by Moses Apsan, Esq.
May 28, 2011 - New York- Rep. Luis Gutierrez (D-Ill.), leads a group of Democrats urging President Obama to tone down his aggressive deportation strategy, especially when children are in school or families would be separated. Gutierrez acknowledges that congress has failed to correct the broken immigration laws, but also cast blame on the President and the rest of the executive branch for not using powers granted under the constitution.
"While we must work to pass comprehensive immigration reform to fix our broken system, we must also stop needlessly deporting the parents and the spouses of U.S. citizens — and others who are here, who are studying and working and raising families and contributing to our country … We are asking the president — who we know is on the side of the immigrants — to use his power now to stop these deportations," Rep. Jan Schakowsky (D-Ill.) a member of the group told reporters Wednesday outside the Capitol.
Gutierrez, recently launched a 20 cities national tour to demonstrate the plight of illegal immigrants to, announced Wednesday that he's including 10 additional cities to the tour. He explained that the reason or this massive tour is "to have their stories heard until they finally penetrate the White House and we finally penetrate the consciousness of the president."
They requested certain immediate actions; specifically:
- Deportation deferrals for the 1 million illegal-immigrant students who would be eligible under the proposed DREAM Act,. This bill creates a pathway for legal status for college students who entered the U.S. before the age of 16, graduate high school and agrees to go to college for two years or two years in the military. Last December the DREAM Act bill passed the House, but was derailed in the Senate, following a GOP filibuster.
- Create a definition of "extreme hardship" cases, which is used in many deportations to permit the person to remain in the country or to return after having been deported, a designation allowing those targeted for deportation to remain in the country. Current there is no specific definition of extreme hardship, causing uneven results in these cases. "The president should define extreme hardship today," Gutierrez said. "He has the power. We don't need any more legislative action here [on that issue]."Obama has been making efforts toward comprehensive immigration reform.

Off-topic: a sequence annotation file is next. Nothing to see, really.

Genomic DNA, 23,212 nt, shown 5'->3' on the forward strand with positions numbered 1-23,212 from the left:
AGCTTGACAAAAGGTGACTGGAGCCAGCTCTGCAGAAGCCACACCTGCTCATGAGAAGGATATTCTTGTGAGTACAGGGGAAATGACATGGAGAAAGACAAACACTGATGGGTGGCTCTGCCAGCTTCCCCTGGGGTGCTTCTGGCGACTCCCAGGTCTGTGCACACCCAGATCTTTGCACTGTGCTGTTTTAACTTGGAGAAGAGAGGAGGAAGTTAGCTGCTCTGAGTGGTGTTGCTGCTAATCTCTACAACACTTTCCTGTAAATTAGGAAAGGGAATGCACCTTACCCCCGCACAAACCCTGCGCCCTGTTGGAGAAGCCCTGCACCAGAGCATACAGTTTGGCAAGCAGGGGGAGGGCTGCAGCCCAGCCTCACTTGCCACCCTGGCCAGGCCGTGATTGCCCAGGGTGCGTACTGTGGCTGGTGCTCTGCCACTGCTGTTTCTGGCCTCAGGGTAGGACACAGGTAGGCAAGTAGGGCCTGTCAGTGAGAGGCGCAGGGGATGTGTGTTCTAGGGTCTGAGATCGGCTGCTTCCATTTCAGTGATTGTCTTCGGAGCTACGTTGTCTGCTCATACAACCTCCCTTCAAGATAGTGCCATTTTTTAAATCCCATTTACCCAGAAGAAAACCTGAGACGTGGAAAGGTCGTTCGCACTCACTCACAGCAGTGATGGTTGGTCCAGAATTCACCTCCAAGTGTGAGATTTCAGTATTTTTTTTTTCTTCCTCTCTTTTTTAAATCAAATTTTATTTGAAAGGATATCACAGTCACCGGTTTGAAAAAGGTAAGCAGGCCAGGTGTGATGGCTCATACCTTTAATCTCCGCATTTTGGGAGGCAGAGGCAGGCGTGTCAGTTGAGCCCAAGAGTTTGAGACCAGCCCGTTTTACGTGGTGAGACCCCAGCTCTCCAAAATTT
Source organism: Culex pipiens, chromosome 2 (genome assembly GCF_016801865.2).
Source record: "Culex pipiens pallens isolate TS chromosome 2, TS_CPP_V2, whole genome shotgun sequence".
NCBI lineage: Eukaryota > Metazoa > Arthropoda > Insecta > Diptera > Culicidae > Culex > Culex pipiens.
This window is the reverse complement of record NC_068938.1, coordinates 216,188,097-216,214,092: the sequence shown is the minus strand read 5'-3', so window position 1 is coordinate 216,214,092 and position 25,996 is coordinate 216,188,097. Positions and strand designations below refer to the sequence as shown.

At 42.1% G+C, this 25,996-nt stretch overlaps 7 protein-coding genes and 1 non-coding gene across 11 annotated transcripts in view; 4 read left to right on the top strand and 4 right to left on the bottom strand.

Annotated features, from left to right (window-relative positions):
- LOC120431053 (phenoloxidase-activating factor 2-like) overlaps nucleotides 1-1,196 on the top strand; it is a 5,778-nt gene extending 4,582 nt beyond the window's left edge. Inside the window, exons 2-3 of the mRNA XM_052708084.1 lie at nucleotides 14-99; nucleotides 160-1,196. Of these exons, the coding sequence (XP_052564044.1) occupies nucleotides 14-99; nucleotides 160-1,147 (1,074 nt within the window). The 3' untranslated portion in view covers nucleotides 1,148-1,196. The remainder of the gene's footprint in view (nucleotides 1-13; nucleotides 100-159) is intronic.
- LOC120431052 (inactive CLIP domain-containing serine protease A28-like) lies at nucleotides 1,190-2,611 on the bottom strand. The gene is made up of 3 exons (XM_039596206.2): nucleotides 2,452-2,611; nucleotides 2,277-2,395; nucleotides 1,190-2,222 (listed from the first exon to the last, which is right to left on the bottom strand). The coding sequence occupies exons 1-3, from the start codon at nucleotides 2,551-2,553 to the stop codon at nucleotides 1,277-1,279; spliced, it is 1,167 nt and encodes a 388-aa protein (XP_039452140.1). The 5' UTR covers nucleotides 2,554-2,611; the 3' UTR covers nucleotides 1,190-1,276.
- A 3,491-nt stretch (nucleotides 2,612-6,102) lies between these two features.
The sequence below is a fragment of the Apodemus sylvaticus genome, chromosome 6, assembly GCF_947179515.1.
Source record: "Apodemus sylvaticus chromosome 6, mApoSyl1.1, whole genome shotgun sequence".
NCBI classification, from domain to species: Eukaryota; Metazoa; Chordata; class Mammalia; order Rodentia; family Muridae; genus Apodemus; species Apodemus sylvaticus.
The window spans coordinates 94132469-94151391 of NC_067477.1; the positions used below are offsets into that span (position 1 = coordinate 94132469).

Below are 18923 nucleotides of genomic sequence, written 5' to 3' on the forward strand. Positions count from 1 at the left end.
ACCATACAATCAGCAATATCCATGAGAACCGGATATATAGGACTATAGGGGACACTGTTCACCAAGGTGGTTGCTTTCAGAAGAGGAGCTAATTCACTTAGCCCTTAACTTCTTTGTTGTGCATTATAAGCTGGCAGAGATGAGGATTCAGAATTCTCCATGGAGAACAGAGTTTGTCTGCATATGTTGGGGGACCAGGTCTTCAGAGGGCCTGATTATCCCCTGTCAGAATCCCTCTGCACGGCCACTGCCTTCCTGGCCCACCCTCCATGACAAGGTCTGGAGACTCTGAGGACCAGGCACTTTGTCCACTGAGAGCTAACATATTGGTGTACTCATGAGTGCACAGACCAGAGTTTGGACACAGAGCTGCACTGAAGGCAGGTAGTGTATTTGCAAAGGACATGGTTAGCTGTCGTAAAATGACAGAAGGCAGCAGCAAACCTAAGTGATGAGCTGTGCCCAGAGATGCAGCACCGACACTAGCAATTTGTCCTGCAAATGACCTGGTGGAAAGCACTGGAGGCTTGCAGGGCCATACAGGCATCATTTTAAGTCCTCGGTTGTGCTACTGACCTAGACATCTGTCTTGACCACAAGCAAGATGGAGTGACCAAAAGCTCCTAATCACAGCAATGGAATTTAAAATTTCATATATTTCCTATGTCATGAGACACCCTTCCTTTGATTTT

Obama recently visited El Paso, Texas and delivered speech calling on Congress to pass comprehensive immigration reform, including the DREAM Act.
"There is a consensus around fixing what’s broken," he said. "Now we need Congress to catch up to a train that’s leaving the station."
In recent weeks, President Obama has met with lawmakers, business and religious leaders in seeking out a solution that's evaded democratic and republican presidents alike.
Just last month, Gutierrez threatened that he could hold back support for Obama in the upcoming election if the White House doesn't work more aggressively for comprehensive immigration reform.
In El Paso, the president stated "Regardless of how they came, the overwhelming majority of these folks are just trying to earn a living and provide for their families … but they’ve broken the rules, and have cut in front of the line. And the truth is, the presence of so many illegal immigrants makes a mockery of all those who are trying to immigrate legally."
"The laws are broken, but it doesn't mean that we continue to break up families… [T]hese are families, they are not criminals," said Rep. Anna Eshoo (D-Calif.).